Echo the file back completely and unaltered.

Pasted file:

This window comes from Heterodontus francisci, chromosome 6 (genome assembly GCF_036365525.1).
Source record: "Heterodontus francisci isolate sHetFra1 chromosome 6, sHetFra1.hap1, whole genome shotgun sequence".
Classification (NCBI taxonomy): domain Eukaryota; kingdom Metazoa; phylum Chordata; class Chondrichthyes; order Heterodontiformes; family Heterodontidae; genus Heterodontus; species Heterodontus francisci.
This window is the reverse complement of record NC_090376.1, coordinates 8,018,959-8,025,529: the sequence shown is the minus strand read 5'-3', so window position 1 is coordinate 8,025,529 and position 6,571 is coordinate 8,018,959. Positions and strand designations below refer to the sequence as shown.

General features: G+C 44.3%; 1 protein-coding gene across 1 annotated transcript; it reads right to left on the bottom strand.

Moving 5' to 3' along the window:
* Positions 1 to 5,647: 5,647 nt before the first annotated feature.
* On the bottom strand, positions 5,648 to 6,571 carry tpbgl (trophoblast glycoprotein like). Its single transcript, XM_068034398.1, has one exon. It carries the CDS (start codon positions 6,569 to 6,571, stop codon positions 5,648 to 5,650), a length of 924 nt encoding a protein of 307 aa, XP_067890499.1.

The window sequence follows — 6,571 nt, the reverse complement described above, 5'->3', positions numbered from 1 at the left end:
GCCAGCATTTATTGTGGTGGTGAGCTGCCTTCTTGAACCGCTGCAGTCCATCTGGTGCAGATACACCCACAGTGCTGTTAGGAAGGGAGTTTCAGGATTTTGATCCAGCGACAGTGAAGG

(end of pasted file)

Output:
This window comes from Heterodontus francisci, chromosome 6 (genome assembly GCF_036365525.1).
Source record: "Heterodontus francisci isolate sHetFra1 chromosome 6, sHetFra1.hap1, whole genome shotgun sequence".
Classification (NCBI taxonomy): domain Eukaryota; kingdom Metazoa; phylum Chordata; class Chondrichthyes; order Heterodontiformes; family Heterodontidae; genus Heterodontus; species Heterodontus francisci.
This window is the reverse complement of record NC_090376.1, coordinates 8,018,959-8,025,529: the sequence shown is the minus strand read 5'-3', so window position 1 is coordinate 8,025,529 and position 6,571 is coordinate 8,018,959. Positions and strand designations below refer to the sequence as shown.

General features: G+C 44.3%; 1 protein-coding gene across 1 annotated transcript; it reads right to left on the bottom strand.

Moving 5' to 3' along the window:
* Positions 1 to 5,647: 5,647 nt before the first annotated feature.
* On the bottom strand, positions 5,648 to 6,571 carry tpbgl (trophoblast glycoprotein like). Its single transcript, XM_068034398.1, has one exon. It carries the CDS (start codon positions 6,569 to 6,571, stop codon positions 5,648 to 5,650), a length of 924 nt encoding a protein of 307 aa, XP_067890499.1.

The window sequence follows — 6,571 nt, the reverse complement described above, 5'->3', positions numbered from 1 at the left end:
GCCAGCATTTATTGTGGTGGTGAGCTGCCTTCTTGAACCGCTGCAGTCCATCTGGTGCAGATACACCCACAGTGCTGTTAGGAAGGGAGTTTCAGGATTTTGATCCAGCGACAGTGAAGG